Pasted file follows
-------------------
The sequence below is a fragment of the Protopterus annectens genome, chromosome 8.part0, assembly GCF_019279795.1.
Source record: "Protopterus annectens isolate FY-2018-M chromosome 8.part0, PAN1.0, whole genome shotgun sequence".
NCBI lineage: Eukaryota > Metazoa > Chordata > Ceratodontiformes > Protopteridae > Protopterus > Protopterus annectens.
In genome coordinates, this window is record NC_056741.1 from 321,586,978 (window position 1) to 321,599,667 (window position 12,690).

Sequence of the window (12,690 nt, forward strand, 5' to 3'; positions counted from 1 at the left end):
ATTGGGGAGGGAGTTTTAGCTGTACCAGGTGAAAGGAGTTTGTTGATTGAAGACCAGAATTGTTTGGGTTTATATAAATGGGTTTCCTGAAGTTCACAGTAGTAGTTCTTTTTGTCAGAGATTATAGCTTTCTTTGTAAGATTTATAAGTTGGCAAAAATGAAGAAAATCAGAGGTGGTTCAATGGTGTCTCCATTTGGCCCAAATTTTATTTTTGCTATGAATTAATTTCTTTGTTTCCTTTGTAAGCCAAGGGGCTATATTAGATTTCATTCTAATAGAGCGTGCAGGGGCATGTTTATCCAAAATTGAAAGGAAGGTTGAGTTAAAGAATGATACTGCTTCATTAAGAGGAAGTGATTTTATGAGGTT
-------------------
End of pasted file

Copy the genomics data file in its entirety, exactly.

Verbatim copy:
The sequence below is a fragment of the Protopterus annectens genome, chromosome 8.part0, assembly GCF_019279795.1.
Source record: "Protopterus annectens isolate FY-2018-M chromosome 8.part0, PAN1.0, whole genome shotgun sequence".
NCBI lineage: Eukaryota > Metazoa > Chordata > Ceratodontiformes > Protopteridae > Protopterus > Protopterus annectens.
In genome coordinates, this window is record NC_056741.1 from 321,586,978 (window position 1) to 321,599,667 (window position 12,690).

Sequence of the window (12,690 nt, forward strand, 5' to 3'; positions counted from 1 at the left end):
ATTGGGGAGGGAGTTTTAGCTGTACCAGGTGAAAGGAGTTTGTTGATTGAAGACCAGAATTGTTTGGGTTTATATAAATGGGTTTCCTGAAGTTCACAGTAGTAGTTCTTTTTGTCAGAGATTATAGCTTTCTTTGTAAGATTTATAAGTTGGCAAAAATGAAGAAAATCAGAGGTGGTTCAATGGTGTCTCCATTTGGCCCAAATTTTATTTTTGCTATGAATTAATTTCTTTGTTTCCTTTGTAAGCCAAGGGGCTATATTAGATTTCATTCTAATAGAGCGTGCAGGGGCATGTTTATCCAAAATTGAAAGGAAGGTTGAGTTAAAGAATGATACTGCTTCATTAAGAGGAAGTGATTTTATGAGGTT